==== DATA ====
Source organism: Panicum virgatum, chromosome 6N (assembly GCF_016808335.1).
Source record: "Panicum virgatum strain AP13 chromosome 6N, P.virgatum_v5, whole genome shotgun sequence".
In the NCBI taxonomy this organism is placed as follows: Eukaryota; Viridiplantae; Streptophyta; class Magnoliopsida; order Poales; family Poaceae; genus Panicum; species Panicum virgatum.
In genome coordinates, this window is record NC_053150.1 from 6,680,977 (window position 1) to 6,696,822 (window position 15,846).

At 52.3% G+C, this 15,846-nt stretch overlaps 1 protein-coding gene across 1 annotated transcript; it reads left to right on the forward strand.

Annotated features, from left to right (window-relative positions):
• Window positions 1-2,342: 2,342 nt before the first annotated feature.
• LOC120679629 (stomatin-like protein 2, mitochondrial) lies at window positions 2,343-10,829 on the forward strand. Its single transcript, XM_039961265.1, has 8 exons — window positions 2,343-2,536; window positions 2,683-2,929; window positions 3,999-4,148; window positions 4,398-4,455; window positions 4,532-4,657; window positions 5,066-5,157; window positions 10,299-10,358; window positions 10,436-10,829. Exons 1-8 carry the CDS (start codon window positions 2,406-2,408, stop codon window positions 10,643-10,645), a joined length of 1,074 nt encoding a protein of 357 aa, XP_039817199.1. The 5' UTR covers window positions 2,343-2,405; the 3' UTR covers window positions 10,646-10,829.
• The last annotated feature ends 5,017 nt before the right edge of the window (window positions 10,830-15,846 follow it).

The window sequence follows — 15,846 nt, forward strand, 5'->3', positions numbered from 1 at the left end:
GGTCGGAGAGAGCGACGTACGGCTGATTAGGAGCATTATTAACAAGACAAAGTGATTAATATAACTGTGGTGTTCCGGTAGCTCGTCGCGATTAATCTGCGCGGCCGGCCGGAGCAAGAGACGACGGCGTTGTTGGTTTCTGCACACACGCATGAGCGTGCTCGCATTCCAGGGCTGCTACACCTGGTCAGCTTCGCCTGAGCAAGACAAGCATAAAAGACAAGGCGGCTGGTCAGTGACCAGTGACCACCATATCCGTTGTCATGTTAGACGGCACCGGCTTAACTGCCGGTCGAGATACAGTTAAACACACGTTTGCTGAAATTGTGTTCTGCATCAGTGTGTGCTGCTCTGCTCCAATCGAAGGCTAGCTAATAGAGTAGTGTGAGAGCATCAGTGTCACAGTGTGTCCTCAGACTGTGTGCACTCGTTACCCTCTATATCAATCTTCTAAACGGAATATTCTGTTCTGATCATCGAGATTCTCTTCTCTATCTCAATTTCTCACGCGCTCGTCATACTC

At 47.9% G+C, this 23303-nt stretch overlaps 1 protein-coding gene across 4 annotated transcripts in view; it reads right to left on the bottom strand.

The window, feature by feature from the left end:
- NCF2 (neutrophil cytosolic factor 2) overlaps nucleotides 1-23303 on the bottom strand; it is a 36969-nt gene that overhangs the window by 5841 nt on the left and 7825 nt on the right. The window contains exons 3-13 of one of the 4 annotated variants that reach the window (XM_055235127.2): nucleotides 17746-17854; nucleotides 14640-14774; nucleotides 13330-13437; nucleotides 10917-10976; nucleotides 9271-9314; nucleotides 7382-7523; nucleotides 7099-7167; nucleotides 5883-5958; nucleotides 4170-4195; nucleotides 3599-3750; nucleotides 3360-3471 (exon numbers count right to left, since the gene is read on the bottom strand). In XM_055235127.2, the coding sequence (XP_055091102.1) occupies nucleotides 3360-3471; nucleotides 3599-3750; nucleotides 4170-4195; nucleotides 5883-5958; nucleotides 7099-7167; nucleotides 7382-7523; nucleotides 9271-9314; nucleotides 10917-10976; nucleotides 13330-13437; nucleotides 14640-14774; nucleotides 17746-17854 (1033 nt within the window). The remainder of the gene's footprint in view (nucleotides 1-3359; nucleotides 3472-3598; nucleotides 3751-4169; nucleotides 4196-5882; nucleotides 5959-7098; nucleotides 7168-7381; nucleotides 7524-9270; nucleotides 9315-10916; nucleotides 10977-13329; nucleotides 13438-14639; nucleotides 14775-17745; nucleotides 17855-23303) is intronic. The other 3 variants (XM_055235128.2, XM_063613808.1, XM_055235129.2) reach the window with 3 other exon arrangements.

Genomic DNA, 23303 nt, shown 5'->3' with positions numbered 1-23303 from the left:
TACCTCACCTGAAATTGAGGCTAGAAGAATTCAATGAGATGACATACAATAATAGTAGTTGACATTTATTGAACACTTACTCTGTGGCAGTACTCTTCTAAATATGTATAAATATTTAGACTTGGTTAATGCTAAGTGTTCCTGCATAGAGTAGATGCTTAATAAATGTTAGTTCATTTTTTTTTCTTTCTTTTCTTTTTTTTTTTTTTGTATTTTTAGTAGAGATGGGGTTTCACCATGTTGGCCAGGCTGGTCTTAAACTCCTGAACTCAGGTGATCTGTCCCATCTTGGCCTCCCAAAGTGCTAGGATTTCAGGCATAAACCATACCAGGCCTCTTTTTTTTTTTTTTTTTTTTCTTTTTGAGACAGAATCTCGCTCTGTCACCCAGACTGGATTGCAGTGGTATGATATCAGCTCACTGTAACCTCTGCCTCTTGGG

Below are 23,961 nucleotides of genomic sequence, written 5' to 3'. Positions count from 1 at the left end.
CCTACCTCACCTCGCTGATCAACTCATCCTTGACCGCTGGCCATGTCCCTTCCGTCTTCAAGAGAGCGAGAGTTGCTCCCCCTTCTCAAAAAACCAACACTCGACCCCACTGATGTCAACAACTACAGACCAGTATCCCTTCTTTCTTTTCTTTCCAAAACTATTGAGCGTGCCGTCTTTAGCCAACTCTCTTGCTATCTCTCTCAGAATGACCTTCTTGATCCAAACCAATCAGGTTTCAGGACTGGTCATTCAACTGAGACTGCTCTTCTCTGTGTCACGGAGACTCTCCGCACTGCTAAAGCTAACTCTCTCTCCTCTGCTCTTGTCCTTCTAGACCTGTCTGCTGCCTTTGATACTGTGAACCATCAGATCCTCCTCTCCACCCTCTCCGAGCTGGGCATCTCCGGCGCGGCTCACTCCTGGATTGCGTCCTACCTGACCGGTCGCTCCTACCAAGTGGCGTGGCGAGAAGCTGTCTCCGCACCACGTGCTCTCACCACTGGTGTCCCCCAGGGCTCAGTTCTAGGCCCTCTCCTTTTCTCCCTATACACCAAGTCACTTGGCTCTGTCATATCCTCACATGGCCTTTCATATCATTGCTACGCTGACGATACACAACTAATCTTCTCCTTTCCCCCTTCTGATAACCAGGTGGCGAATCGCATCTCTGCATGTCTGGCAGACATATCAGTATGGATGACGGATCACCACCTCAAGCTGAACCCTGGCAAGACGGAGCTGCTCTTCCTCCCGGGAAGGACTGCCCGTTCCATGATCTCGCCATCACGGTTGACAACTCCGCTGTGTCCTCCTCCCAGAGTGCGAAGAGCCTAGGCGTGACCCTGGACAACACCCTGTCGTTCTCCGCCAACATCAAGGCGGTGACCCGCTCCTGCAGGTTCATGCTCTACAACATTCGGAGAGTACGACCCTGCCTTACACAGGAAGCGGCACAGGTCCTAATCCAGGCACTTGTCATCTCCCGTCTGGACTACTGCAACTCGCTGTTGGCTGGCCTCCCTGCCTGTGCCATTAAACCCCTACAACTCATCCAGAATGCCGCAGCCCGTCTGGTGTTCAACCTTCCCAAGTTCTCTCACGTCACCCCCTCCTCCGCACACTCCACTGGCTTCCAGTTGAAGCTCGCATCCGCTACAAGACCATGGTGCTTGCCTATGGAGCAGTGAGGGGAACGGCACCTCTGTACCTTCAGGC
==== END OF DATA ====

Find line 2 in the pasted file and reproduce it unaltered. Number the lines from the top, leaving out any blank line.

Source record: "Panicum virgatum strain AP13 chromosome 6N, P.virgatum_v5, whole genome shotgun sequence".